When executing stored procedures, it can be useful to use named parameters in the SQL query string, especially when the stored procedure has optional parameters:

var user = new SqlParameter("user", "johndoe");

var blogs = context.Blogs
    .FromSql($"EXECUTE dbo.GetMostPopularBlogsForUser @filterByUser={user}")
    .ToList();

If you need more control over the database parameter being sent, you can also construct a DbParameter and supply it as a parameter value. This allows you to set the precise database type of the parameter, or facets such as its size, precision or length:

var user = new SqlParameter("user", "johndoe");

var blogs = context.Blogs
    .FromSql($"EXECUTE dbo.GetMostPopularBlogsForUser {user}")
    .ToList();

Note

The parameters you pass must exactly match the stored procedure definition. Pay special attention to the ordering of the parameters, taking care to not miss or misplace any of them - or consider using named parameter notation. Also, make sure the parameter types correspond, and that their facets (size, precision, scale) are set as needed.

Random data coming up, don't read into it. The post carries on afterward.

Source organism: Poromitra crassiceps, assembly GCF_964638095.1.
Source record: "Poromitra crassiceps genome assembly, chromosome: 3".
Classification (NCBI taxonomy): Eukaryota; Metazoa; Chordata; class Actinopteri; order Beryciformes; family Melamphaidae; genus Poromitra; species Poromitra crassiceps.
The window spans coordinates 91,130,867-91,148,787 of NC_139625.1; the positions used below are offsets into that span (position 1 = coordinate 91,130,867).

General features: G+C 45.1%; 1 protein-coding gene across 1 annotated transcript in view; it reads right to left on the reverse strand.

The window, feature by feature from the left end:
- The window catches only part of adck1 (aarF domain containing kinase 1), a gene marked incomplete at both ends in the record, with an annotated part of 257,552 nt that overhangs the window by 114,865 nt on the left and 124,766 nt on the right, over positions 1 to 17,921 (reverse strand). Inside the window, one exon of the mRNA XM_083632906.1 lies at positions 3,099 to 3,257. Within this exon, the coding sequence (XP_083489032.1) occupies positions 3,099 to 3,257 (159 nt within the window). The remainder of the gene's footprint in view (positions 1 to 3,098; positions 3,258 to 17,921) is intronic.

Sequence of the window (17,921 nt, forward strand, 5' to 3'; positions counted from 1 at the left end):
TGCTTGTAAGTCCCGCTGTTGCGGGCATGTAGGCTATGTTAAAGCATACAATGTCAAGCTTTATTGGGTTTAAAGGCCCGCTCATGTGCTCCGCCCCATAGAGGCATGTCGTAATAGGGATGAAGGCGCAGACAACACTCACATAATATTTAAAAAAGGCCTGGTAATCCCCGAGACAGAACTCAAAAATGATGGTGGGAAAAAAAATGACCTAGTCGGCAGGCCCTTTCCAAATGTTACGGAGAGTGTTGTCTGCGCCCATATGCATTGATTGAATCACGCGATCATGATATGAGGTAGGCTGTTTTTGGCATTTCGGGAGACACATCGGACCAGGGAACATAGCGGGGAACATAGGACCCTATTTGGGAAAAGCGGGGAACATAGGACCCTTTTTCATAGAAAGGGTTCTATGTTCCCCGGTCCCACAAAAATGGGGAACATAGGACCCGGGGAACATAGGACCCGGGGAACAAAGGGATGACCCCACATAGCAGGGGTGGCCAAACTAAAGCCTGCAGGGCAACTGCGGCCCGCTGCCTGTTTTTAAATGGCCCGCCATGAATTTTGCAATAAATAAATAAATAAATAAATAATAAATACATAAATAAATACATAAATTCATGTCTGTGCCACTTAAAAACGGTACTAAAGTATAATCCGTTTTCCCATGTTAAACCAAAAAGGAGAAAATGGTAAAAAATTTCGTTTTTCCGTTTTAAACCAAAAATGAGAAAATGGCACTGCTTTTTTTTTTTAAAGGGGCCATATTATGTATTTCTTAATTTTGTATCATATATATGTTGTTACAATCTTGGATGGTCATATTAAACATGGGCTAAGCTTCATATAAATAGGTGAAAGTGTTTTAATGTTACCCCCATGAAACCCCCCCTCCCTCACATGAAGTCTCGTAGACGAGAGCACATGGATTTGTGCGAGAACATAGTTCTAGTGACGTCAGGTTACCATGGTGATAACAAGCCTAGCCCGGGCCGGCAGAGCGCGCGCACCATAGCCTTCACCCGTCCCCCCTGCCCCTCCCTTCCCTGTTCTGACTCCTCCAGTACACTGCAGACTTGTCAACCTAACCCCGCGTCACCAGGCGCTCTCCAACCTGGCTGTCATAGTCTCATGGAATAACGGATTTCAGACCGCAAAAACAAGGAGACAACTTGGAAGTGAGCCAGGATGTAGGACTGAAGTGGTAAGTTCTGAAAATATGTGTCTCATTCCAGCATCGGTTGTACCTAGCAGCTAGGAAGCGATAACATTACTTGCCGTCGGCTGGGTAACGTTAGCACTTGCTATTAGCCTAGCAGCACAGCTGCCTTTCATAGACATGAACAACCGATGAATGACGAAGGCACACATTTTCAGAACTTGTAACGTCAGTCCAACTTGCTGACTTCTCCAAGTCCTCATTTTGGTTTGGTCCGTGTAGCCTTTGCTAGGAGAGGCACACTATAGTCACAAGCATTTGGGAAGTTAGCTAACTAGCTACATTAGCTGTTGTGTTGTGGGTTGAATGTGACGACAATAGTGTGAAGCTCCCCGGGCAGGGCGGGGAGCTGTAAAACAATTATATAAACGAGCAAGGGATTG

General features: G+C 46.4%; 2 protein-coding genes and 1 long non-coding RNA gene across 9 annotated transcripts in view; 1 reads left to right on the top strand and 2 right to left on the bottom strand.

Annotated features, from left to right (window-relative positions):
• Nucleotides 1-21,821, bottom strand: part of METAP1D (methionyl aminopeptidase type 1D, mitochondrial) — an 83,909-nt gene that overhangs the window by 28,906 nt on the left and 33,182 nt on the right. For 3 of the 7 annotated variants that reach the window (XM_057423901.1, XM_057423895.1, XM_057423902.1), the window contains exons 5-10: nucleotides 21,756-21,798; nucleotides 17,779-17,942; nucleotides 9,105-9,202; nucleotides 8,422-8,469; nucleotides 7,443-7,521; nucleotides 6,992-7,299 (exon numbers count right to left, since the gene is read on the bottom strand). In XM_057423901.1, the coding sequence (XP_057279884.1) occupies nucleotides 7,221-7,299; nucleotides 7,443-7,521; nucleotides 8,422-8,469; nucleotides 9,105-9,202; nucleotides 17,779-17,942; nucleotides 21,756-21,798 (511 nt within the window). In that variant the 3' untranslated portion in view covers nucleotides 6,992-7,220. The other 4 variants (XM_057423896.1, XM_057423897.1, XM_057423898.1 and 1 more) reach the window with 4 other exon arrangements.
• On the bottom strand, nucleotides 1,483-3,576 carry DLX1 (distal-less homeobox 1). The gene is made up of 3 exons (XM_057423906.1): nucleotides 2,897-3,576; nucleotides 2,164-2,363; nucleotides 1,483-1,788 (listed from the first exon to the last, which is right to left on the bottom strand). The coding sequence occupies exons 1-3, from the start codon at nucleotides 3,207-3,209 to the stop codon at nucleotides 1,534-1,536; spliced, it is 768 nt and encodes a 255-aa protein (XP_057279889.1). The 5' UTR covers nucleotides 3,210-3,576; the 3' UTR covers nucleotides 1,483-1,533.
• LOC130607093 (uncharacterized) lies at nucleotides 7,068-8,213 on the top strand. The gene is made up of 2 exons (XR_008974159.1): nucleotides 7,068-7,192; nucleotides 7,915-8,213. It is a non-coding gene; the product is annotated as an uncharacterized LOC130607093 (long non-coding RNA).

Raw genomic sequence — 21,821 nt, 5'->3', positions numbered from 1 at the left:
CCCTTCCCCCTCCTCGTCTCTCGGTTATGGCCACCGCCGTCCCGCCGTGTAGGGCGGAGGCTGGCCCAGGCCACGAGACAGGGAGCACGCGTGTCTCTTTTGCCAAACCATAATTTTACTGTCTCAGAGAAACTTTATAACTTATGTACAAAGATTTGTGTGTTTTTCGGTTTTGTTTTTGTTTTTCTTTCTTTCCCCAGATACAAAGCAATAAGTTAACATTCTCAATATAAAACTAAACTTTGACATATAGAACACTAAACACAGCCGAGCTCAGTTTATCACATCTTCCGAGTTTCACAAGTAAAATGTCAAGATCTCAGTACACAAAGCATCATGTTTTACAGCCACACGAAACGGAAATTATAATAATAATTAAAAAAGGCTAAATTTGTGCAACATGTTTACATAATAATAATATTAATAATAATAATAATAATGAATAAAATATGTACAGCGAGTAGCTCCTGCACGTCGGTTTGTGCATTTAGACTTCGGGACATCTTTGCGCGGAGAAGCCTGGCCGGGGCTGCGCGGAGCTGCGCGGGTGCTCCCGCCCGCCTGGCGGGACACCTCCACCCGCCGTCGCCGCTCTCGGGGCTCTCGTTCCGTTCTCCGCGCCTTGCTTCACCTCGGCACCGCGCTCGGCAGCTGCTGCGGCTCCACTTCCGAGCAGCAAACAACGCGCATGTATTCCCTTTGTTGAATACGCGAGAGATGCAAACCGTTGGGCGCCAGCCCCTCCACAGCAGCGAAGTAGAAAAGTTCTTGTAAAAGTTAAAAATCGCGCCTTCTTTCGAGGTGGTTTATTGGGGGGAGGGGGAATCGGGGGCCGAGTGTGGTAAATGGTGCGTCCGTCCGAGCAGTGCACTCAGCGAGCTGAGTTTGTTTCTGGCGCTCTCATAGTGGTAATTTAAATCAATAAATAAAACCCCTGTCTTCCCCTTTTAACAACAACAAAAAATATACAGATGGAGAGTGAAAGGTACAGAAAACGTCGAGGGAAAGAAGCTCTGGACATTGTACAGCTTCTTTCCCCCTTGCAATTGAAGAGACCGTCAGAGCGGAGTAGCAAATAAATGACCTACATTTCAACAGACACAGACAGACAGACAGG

Dynamic SQL and parameters

FromSql and its parameterization should be used wherever possible. However, there are certain scenarios where SQL needs to be dynamically pieced together, and database parameters cannot be used. For example, let's assume that a C# variable holds the name of the a property to be filtered by. It may be tempting to use a SQL query such as the following:

var propertyName = "User";
var propertyValue = "johndoe";

var blogs = context.Blogs
    .FromSql($"SELECT * FROM [Blogs] WHERE {propertyName} = {propertyValue}")
    .ToList();

This code doesn't work, since databases do not allow parameterizing column names (or any other part of the schema).

First, it's important to consider the implications of dynamically constructing a query - via SQL or otherwise. Accepting a column name from a user may allow them to choose a column that isn't indexed, making the query run extremely slowly and overload your database; or it may allow them to choose a column containing data you don't want exposed. Except for truly dynamic scenarios, it's usually better to have two queries for two column names, rather than using parameterization to collapse them into a single query.